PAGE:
“The whole sequence will be treated in such a way as to avoid any suggestion of perverse sexual desire on the part of Marya or of an attempted sexual attack by her upon Lili,” Breen wrote at the time.
Vito Russo, an acclaimed gay film historian, later wrote in The Celluloid Closet that one of Countess Zaleska’s purposes in the film was to show the “essence of homosexuality as a predatory weakness”.
Many viewers of the day completely missed the lesbian allusions in Dracula’s Daughter, of course – but some reviewers did pick up on the underlying theme. Russo’s book quotes one contemporary review from the New York World-Telegram which noted the Countess had a tendency to wander around “giving the eye to sweet young girls”.
Hammer Horror pushed back against censors and brought queer vampires to the masses
In the 1960s and 1970s, the depiction of lesbian vampires kicked up a gear. The 1964 film Terror in the Crypt alluded to a subtle same-sex attraction between a vampire and her victim – but it was the Karnstein Trilogy, released by Hammer Studios, that really changed the game.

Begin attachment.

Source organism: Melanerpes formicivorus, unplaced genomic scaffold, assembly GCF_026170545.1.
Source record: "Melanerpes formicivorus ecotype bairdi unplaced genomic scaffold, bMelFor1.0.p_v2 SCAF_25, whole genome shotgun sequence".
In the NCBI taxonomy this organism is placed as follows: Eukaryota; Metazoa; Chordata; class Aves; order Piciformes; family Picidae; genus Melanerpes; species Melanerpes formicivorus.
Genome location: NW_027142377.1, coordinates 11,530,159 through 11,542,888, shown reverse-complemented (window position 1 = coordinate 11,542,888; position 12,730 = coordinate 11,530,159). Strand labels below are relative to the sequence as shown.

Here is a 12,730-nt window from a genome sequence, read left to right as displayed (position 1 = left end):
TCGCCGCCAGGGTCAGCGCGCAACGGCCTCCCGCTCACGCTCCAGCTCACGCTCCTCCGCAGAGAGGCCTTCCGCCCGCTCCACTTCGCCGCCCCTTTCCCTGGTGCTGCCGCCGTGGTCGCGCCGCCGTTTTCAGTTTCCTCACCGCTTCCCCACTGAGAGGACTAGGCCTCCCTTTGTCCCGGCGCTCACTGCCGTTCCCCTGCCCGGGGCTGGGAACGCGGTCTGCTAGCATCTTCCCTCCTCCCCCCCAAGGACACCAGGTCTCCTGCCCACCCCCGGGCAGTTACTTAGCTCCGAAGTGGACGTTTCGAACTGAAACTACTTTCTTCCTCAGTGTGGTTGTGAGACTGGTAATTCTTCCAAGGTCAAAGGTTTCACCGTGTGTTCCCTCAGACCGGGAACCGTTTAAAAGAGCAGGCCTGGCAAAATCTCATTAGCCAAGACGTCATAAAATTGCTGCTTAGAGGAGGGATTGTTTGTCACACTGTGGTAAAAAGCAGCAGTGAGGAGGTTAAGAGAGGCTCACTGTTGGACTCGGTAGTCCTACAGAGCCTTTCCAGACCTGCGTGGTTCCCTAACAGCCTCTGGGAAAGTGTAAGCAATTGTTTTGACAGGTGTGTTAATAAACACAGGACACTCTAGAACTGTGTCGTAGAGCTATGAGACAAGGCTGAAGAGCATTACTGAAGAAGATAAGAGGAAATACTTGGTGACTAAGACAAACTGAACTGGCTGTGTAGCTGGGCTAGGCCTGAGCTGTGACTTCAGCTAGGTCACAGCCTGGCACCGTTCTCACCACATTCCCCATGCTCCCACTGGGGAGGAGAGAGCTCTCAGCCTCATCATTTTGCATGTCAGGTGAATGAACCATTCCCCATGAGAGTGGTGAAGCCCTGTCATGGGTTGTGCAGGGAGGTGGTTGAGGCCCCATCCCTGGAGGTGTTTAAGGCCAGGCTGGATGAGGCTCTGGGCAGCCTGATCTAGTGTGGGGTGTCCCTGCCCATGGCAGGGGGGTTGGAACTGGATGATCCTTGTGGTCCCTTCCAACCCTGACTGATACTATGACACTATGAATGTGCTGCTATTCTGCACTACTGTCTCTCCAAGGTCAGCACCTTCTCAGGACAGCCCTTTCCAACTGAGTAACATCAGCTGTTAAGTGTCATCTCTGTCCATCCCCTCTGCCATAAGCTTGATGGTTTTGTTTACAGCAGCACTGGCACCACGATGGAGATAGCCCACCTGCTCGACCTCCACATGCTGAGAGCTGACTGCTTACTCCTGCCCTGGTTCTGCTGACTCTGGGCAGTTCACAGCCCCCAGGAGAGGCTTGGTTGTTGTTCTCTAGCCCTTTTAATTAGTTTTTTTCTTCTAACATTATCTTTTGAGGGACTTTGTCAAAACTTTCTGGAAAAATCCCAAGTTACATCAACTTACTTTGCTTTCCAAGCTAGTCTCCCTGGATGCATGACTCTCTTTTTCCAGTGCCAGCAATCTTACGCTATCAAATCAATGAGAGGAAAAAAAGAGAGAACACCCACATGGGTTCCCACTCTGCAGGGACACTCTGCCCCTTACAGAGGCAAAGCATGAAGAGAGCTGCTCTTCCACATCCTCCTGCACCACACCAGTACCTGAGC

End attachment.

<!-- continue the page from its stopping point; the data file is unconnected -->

The first film in the trilogy, The Vampire Lovers, was released in 1970 and starred Ingrid Pitt as lesbian vampire Mircalla Karnstein. The film was based on Carmilla and naturally, it included some of the novella’s lesbian themes. The Vampire Lovers quickly became a source of contention for film censor John Trevelyan. When he received the script, he was quick to warn Hammer Studios that they should back away from their overt depictions of lesbianism. Notably, he backed down when Hammer told him the lesbian themes had actually come from the source material.